What is Food Coloring Made of and Are Bugs on the Ingredient List?

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Food Coloring is Made From . . . ?

What is food coloring made of? The answer is not as simple or straightforward as one might hope due to the variables involved. The following are some of the different types of food colorings along with what they are made of.

Food Coloring for Home Use

Food coloring made for home use, such as from McCormick, can have a variety of ingredients in just one color. For example, their black food coloring contains “Water, FD&C Red #40, FD&C Blue #1, FD&C Yellow #5, Phosphoric Acid, And Sodium Benzoate (As A Preservative).”

Food Coloring Additives

As illustrated by the above example, there are many food coloring additives that can be used in foods. A few examples are FD&C Red #40, FD&C Yellow #5, and FD&C Blue #1. Other approved FD&C colors are FD&C Blue #2, FD&C Red #3, FD&C Green #3 and FD&C Yellow #6. From these colors an assortment of other colors can be created, as illustrated with McCormick’s black food coloring.

The FD&C stands for the Federal Food, Drug and Cosmetic Act, which regulates things such as food colorings, though the Food and Drug Act of 1906 is where food coloring certification began in the United States.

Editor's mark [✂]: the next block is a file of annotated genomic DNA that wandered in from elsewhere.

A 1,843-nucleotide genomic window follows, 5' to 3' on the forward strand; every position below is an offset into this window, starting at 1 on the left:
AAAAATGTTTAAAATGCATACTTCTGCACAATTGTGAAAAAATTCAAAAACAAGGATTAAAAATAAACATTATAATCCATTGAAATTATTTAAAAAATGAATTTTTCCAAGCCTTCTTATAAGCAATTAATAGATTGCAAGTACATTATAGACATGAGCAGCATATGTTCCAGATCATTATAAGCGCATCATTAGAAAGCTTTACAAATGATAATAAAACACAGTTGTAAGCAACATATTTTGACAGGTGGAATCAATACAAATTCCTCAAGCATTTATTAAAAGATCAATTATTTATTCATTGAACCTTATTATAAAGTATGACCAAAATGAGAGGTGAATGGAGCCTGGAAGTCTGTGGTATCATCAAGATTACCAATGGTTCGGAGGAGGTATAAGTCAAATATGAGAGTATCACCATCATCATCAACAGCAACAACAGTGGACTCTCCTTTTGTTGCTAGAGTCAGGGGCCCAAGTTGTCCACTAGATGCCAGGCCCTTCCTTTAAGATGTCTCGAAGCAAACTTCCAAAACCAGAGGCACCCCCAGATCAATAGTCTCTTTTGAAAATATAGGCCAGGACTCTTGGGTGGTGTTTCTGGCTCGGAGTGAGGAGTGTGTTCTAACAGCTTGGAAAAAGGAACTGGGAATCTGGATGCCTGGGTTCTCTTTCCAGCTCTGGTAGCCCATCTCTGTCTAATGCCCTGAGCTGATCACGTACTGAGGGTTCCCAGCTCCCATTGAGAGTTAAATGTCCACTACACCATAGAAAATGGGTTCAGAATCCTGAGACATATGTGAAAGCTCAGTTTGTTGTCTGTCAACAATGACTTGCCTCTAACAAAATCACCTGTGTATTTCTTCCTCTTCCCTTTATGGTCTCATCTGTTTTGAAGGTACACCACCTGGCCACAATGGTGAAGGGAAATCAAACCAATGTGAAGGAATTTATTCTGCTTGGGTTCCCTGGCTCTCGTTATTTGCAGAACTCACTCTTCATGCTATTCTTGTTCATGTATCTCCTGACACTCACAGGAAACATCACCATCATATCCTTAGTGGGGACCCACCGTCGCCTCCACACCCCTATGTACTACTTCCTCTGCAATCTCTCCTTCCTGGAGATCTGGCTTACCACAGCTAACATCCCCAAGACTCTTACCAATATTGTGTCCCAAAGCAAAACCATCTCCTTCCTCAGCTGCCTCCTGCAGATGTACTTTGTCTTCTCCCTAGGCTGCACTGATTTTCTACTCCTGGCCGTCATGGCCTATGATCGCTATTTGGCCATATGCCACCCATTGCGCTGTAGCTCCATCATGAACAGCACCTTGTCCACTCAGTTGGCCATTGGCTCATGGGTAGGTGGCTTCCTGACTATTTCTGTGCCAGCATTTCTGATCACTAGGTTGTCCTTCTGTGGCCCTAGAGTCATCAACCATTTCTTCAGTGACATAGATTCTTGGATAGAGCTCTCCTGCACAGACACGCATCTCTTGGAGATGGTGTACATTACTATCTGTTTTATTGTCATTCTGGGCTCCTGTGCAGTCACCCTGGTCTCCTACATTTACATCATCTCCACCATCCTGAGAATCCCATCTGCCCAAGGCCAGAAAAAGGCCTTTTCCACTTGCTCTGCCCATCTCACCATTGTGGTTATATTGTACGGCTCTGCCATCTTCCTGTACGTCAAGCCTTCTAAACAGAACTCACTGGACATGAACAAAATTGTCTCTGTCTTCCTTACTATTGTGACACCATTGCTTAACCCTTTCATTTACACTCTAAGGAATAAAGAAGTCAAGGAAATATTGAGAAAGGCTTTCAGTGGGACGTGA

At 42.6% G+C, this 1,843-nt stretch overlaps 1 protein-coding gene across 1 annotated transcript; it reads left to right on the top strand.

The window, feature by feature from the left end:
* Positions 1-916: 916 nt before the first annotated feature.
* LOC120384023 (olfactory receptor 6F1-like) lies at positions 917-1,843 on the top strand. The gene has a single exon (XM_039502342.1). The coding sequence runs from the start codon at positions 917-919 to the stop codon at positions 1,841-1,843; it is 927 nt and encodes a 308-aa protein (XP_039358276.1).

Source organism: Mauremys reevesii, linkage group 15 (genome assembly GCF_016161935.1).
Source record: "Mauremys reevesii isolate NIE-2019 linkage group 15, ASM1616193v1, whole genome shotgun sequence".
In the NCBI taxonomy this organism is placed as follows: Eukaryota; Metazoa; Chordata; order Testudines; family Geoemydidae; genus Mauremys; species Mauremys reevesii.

This regulation means that all man-made food coloring agents must be tested and proven not to cause harm when consumed. Then a petition to the US FDA must be submitted and approved before the coloring agent can be used. An approval may come with limitations as to what specific foods the coloring may be used in.

Natural Food Coloring

Natural food coloring is often used for things such as coloring Easter eggs. To make these natural dyes, certain foods are boiled, and the colored water is used to color the eggs or other items.

Yellow onion skins can be used to make a reddish orange color. Red beets can create pink and magenta hues. Turmeric can make yellow and orange shades. Red cabbage can make blues and purples.


What is food coloring made of? The answer to that question greatly depends upon the source and use of the food coloring, as explained above.

There is something else to consider when it comes to food colorings, however. In an ABC News/Health report, it was pointed out that some historical food colorings, such as crushed female cochineal beetles, are still in use today and are legal to use as a ‘natural’ food dye that does not need to be listed on labels. If included in an ingredients label, crushed female cochineal beetles may be listed as cochineal or carmine and not as crushed beetles.


Black Food Color. McCormick. https://www.mccormick.com/Products/Extracts-and-Food-Colors/Food-Colors/Black-Food-Color.aspx

Federal Food, Drug, and Cosmetic Act. U.S. Food and Drug Administration. (FDA). https://www.fda.gov/regulatoryinformation/legislation/federalfooddrugandcosmeticactfdcact/default.htm

Beetlejuice: Using Bugs as Food Dye is Legal and Common. January 27, 2006. ABC News/Health. https://abcnews.go.com/Health/story?id=1549583